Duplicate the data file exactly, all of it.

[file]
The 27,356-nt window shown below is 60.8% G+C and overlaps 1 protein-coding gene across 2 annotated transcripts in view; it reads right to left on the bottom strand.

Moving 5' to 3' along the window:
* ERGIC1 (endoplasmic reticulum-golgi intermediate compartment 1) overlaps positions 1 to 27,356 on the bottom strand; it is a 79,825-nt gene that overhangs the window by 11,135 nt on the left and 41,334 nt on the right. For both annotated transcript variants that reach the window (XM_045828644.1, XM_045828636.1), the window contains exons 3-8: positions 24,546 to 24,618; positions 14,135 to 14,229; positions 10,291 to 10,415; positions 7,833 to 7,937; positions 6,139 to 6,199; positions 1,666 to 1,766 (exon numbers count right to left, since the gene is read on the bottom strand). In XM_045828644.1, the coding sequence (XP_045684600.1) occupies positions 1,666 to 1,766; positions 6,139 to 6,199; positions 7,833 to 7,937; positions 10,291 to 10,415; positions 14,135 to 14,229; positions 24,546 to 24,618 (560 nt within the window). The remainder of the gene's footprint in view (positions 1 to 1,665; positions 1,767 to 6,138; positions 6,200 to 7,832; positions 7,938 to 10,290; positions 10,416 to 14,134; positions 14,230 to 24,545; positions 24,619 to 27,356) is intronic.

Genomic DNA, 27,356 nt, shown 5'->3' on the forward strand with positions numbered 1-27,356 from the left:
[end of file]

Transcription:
The 27,356-nt window shown below is 60.8% G+C and overlaps 1 protein-coding gene across 2 annotated transcripts in view; it reads right to left on the bottom strand.

Moving 5' to 3' along the window:
* ERGIC1 (endoplasmic reticulum-golgi intermediate compartment 1) overlaps positions 1 to 27,356 on the bottom strand; it is a 79,825-nt gene that overhangs the window by 11,135 nt on the left and 41,334 nt on the right. For both annotated transcript variants that reach the window (XM_045828644.1, XM_045828636.1), the window contains exons 3-8: positions 24,546 to 24,618; positions 14,135 to 14,229; positions 10,291 to 10,415; positions 7,833 to 7,937; positions 6,139 to 6,199; positions 1,666 to 1,766 (exon numbers count right to left, since the gene is read on the bottom strand). In XM_045828644.1, the coding sequence (XP_045684600.1) occupies positions 1,666 to 1,766; positions 6,139 to 6,199; positions 7,833 to 7,937; positions 10,291 to 10,415; positions 14,135 to 14,229; positions 24,546 to 24,618 (560 nt within the window). The remainder of the gene's footprint in view (positions 1 to 1,665; positions 1,767 to 6,138; positions 6,200 to 7,832; positions 7,938 to 10,290; positions 10,416 to 14,134; positions 14,230 to 24,545; positions 24,619 to 27,356) is intronic.

Genomic DNA, 27,356 nt, shown 5'->3' on the forward strand with positions numbered 1-27,356 from the left: